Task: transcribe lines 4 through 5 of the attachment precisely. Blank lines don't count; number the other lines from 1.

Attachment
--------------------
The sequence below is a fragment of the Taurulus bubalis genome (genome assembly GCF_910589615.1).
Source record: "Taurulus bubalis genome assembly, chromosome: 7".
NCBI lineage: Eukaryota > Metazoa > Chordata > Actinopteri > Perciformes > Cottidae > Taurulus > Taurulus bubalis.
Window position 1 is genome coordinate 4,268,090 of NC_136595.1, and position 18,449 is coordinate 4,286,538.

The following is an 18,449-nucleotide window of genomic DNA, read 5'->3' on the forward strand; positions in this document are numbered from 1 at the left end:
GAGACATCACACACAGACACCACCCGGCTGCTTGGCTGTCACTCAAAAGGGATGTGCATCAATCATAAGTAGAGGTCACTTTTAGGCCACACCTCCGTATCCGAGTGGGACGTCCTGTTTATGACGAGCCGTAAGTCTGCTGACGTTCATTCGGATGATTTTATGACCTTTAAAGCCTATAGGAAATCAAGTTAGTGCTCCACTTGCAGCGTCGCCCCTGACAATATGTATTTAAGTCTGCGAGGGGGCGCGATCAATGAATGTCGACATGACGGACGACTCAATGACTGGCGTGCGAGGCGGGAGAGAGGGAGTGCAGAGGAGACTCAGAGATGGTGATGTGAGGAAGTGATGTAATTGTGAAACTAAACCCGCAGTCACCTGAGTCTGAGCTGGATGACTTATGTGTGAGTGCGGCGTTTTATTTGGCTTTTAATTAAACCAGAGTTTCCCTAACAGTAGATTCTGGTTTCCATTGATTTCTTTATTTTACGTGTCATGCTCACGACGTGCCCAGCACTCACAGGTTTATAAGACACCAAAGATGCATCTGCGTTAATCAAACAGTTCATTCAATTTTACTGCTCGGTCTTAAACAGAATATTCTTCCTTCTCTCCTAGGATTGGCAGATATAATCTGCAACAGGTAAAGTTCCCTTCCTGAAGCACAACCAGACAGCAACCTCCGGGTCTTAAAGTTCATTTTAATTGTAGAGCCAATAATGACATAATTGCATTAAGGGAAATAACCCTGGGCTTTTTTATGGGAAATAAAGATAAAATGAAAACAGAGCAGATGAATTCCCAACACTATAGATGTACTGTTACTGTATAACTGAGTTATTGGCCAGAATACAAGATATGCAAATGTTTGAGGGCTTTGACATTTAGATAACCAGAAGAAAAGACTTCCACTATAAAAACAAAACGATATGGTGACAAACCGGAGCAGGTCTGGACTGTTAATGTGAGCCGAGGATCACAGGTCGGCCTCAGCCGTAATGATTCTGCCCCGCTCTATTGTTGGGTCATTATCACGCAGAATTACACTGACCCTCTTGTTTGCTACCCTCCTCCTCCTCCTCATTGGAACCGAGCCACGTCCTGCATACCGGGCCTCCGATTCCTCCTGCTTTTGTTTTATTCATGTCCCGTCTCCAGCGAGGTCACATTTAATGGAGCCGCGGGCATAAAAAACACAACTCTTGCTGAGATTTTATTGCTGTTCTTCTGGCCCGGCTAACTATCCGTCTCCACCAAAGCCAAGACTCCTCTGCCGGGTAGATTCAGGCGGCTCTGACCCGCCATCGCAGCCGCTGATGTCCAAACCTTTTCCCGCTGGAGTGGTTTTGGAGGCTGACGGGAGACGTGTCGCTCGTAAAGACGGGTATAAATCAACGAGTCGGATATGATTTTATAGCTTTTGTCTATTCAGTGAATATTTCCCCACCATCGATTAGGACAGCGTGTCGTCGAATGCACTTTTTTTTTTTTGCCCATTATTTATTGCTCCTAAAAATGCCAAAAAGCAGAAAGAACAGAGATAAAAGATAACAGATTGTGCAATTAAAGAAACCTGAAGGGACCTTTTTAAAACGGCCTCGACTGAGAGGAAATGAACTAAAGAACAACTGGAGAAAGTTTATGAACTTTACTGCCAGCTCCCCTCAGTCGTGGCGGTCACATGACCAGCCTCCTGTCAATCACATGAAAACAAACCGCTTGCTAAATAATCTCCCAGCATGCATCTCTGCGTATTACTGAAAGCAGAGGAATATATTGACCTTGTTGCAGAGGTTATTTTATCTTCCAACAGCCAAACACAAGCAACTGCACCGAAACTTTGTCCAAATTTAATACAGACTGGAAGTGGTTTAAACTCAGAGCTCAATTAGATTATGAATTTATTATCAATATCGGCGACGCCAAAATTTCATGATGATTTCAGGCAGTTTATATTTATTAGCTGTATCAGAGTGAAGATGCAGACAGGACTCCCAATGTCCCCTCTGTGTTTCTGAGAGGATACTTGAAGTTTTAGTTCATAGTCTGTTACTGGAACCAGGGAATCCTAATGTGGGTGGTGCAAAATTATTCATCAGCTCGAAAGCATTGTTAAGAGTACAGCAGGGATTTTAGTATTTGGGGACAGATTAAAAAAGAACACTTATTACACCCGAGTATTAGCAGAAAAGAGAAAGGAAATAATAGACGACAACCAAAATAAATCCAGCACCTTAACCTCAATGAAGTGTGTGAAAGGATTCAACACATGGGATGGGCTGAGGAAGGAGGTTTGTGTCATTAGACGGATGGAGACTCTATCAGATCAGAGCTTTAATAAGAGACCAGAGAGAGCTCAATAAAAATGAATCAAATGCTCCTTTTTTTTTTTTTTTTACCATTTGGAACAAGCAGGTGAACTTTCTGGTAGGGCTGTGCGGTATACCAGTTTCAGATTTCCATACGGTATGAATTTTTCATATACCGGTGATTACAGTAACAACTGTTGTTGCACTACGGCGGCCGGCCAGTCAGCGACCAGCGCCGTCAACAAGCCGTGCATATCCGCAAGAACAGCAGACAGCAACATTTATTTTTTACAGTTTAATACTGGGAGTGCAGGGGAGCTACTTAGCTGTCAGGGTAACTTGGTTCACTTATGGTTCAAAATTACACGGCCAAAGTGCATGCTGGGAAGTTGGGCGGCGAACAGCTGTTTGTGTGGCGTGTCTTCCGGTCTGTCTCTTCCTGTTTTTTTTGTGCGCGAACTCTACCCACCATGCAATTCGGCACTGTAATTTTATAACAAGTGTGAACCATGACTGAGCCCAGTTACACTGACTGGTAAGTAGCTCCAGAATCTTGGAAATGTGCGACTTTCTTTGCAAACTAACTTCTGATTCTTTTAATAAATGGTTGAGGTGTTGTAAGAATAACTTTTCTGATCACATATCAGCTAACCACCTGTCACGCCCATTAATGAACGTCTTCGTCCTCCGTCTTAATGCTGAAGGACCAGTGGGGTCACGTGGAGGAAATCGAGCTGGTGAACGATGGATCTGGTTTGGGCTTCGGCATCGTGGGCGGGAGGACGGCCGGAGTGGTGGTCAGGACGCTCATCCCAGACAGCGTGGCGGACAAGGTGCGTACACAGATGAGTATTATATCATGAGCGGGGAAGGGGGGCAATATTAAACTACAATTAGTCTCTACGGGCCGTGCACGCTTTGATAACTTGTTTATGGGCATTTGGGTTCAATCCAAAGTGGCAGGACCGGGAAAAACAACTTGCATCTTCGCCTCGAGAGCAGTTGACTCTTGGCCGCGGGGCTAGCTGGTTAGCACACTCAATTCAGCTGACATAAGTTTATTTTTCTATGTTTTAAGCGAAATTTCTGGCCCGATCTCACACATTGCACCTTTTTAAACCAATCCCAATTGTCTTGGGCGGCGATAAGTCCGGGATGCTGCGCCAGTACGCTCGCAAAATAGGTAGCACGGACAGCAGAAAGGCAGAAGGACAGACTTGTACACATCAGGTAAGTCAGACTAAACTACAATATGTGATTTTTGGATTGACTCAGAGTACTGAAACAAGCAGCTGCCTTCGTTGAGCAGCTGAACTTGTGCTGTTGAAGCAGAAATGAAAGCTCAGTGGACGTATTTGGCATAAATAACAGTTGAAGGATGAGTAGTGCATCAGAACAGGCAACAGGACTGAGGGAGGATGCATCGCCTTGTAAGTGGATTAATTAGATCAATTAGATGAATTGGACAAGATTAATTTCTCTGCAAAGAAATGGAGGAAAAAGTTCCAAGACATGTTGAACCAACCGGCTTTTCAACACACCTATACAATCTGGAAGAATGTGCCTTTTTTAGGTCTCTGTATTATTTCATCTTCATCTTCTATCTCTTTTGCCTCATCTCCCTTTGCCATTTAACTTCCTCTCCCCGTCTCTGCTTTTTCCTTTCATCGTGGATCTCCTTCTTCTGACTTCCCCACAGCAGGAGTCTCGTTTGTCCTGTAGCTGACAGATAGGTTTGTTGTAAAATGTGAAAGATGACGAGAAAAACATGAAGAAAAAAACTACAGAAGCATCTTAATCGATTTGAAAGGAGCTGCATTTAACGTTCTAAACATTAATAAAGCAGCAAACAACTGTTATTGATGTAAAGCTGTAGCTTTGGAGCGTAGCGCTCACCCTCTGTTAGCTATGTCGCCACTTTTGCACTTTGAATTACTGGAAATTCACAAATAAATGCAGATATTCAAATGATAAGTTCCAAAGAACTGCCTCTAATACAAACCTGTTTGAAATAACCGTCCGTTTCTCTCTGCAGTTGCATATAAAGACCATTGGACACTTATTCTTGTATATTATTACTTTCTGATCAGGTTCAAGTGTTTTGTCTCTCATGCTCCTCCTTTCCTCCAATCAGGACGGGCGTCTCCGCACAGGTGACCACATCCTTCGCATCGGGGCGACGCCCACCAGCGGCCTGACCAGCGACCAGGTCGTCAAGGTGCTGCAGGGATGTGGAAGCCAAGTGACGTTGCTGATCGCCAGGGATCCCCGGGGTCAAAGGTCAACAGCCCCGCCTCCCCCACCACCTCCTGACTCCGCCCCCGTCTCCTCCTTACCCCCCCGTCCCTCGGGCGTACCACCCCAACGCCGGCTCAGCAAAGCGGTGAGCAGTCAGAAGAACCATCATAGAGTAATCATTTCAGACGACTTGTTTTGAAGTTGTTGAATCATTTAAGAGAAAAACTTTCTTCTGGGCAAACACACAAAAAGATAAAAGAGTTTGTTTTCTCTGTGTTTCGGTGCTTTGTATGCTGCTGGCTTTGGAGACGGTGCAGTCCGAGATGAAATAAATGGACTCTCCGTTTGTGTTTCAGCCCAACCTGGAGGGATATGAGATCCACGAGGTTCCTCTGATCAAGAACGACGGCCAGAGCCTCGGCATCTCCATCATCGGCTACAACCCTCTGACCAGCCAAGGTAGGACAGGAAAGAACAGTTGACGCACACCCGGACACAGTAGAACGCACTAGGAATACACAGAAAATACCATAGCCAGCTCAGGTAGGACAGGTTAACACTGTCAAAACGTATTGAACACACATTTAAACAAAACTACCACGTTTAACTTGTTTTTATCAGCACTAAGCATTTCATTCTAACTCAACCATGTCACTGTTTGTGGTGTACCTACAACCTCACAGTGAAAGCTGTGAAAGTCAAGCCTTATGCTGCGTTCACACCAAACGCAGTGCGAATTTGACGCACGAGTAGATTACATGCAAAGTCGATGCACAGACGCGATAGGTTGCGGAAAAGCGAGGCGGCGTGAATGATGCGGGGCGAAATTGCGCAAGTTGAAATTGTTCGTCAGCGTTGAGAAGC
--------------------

Window position 1 is genome coordinate 4,268,090 of NC_136595.1, and position 18,449 is coordinate 4,286,538.

The following is an 18,449-nucleotide window of genomic DNA, read 5'->3' on the forward strand; positions in this document are numbered from 1 at the left end: